Our Educational Ecology
Adjunct professors make up over 50% of the national labor force in higher education, yet they struggle to make enough money to survive. Is this strictly an ethical question, or something bigger?
December 01, 2017
Image from March 23, 1995 CUNY walkout from Slam! Herstory Project
When we think about why we’re rallying for better compensation and conditions as adjuncts of CUNY, we need to remember that we are in a teaching community. Our scholarship is our teaching and our teaching is our scholarship. We cannot separate these two if we see this from a community-based, Vygotskian definition of education, called obuchenie (oh-boo-CHAY-nyah). Obuchenie, according to Vygotsky, was multidirectional, which meant that teachers and students co-constructed knowledge, and education was mutual, collective, and socially transformative. I believe that CUNY is an educational ecology with relations flowing in many directions, meaning that what affects us as adjunct professors affects our students, which in turn affects their engagement in their own work and their own communities.
This is clear and has great weight in my adjunct teaching here. I work with grad students at Hunter and City Colleges who are NYC Teaching Fellows, developing knowledge and expertise to work as teachers upon getting their master’s degrees. This means our educational ecology also relates directly to our public schools and to our city’s youth. This powerful relationship also reflects the social and political realities outside our classrooms. This semester, my students are exhausted, carrying two to three graduate classes while also teaching full-time in NYC public schools. This is an especially heavy load to bear for these educators. There is great pressure on public schools and their teachers to perform, to resolve complex problems in a school system with a great history but a difficult present. Classes are oversized and under-staffed, and unrealistic and top-down programming and policy often demand longer and longer hours from teachers. (Sad as it is, I have become reluctant to ask my students how they are doing nowadays because I am helpless in the face of the reigning response of “I’m tired/beat/drained/sleep-deprived,” etc.) Likewise, hard for all of us is disillusionment with a political system that attempts at every turn to normalize hatred, fear, isolation, racist and sexist and xenophobic ideologies and behaviors, all of which are reflected in the ways our schools’ cultures are shifting toward a surveillance-based, controlling version of education. Last night, I had a student lose her temper and ask what the point was of discussing the importance of exploring the identity, agency, and subjectivity our students in public schools since all teachers are asked to do nowadays is “get them out” (meaning get students graduated). She was worn out and later apologized. But behind her outburst I heard her frustration, her exhaustion, her loss of hope at a situation that is choking off energy, time, and creativity slowly for public school teachers and the young people they work with every day.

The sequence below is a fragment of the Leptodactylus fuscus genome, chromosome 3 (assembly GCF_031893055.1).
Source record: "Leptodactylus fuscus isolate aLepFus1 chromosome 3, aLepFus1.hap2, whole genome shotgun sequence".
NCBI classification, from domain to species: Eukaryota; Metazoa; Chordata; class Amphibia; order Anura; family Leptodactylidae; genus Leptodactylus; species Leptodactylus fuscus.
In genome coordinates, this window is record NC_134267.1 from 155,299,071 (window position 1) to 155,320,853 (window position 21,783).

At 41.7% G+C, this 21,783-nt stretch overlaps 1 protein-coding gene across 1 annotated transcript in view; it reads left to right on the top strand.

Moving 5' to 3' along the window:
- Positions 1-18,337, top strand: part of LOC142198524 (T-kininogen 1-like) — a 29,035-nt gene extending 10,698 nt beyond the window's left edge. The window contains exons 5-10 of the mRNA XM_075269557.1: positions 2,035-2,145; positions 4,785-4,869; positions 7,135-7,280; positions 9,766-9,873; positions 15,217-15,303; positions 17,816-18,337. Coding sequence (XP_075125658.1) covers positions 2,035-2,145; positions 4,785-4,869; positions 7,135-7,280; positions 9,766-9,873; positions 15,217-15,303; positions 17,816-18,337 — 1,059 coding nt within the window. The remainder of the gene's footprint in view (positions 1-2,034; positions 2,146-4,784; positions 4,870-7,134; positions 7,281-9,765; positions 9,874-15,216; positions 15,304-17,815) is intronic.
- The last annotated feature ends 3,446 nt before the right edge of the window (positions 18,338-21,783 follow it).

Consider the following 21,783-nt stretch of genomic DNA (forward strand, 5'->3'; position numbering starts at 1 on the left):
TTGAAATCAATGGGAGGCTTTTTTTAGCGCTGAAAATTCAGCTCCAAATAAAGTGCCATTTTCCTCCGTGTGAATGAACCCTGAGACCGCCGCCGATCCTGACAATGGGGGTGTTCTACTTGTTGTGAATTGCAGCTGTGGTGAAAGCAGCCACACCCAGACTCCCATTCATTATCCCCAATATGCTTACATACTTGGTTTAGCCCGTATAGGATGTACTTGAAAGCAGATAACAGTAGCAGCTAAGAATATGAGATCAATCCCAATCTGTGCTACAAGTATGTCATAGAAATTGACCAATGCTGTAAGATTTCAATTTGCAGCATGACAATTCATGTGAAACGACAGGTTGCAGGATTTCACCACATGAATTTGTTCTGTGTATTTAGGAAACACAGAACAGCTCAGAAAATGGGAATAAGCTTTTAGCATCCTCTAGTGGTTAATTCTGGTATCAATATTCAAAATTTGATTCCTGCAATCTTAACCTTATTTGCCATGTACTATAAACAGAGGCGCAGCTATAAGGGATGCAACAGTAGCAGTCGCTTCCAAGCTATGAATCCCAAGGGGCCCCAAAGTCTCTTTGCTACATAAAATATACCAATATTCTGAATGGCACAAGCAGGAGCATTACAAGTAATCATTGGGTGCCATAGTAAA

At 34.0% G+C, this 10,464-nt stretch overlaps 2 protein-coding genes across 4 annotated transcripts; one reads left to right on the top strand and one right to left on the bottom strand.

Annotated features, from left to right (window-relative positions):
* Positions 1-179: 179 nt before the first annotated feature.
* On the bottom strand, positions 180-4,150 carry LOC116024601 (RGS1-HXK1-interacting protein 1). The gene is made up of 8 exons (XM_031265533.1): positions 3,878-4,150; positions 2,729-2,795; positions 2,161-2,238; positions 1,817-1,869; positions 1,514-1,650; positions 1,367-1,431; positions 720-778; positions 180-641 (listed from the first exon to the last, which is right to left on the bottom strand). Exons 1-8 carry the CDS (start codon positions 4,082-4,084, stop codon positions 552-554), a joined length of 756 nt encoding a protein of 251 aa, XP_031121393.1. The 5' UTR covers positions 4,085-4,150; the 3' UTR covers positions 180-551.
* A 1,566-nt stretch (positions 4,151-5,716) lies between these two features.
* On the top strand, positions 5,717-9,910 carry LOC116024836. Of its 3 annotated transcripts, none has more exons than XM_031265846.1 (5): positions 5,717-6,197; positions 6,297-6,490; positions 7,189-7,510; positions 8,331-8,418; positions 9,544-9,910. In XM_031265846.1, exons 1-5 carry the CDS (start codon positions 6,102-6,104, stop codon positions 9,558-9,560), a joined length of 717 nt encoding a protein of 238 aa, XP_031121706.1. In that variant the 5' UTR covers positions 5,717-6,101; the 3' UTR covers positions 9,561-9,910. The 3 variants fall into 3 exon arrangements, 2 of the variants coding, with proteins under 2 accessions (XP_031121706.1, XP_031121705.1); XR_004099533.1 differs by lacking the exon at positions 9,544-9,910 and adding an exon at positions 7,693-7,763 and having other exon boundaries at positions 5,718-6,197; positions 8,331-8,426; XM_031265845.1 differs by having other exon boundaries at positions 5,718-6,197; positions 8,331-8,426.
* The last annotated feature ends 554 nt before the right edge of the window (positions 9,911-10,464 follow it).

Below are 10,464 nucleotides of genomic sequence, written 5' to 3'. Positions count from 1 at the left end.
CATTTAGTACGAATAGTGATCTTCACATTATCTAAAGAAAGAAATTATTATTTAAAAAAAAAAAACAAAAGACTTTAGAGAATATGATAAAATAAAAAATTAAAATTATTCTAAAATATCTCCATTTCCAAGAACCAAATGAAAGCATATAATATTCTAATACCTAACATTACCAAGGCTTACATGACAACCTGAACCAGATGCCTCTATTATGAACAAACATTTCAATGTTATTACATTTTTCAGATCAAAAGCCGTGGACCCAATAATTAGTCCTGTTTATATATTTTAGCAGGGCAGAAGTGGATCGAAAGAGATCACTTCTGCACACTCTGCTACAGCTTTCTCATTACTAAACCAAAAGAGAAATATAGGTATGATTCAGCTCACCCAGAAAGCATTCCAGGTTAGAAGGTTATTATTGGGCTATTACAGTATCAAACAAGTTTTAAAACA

So what does this mean for me? As a Graduate Center Fellow, I work long hours which include increasing pressure to supply greater support and accessibility to my students, all of which constitutes emotional labor that is poorly compensated yet greatly in need. Our educational ecology is bearing more and more pressure, and I am working longer and longer hours, putting in more and more energy to support, protect, defend, and damn it, educate. And this is in addition to other outside work I do. My point is: my role as an adjunct doesn’t stop with the students I teach at Hunter and City Colleges. It doesn’t stop with the work they do in public schools. It is a community-wide educational ecology in which our labor has direct impact on the education of all children and young people in our public schools. This in turn has consequences for our city, our state, and our country. However, this labor is compensated at $20/hour or less, depending on the week.
My commitments have not changed, but my health has begun to suffer in the last two months as a result of these increasing demands. My students likewise are sleep-deprived, exhausted, and struggling to keep up. I cannot provide the support for my students I otherwise could were I better compensated for this work, because I can only spare so much time and I have reached my limits. This affects everyone in our educational ecology, from PhD students to our city’s kids, and the outcomes are starting to emerge. The question will be, how does this affect not only our present, but our shared future to come?
Katie Entigar is a PhD candidate in Urban Education at the Graduate Center of the City University of New York. She is a professor in bilingual education and applied linguistics, teacher trainer, and ESL teacher, as well as a blogger and active participant in social justice related to immigrant rights and education. She is grateful to her colleagues at the GC for their deep commitments to better working conditions for all adjuncts and dedicates this article to their continued efforts to inspire and produce social change.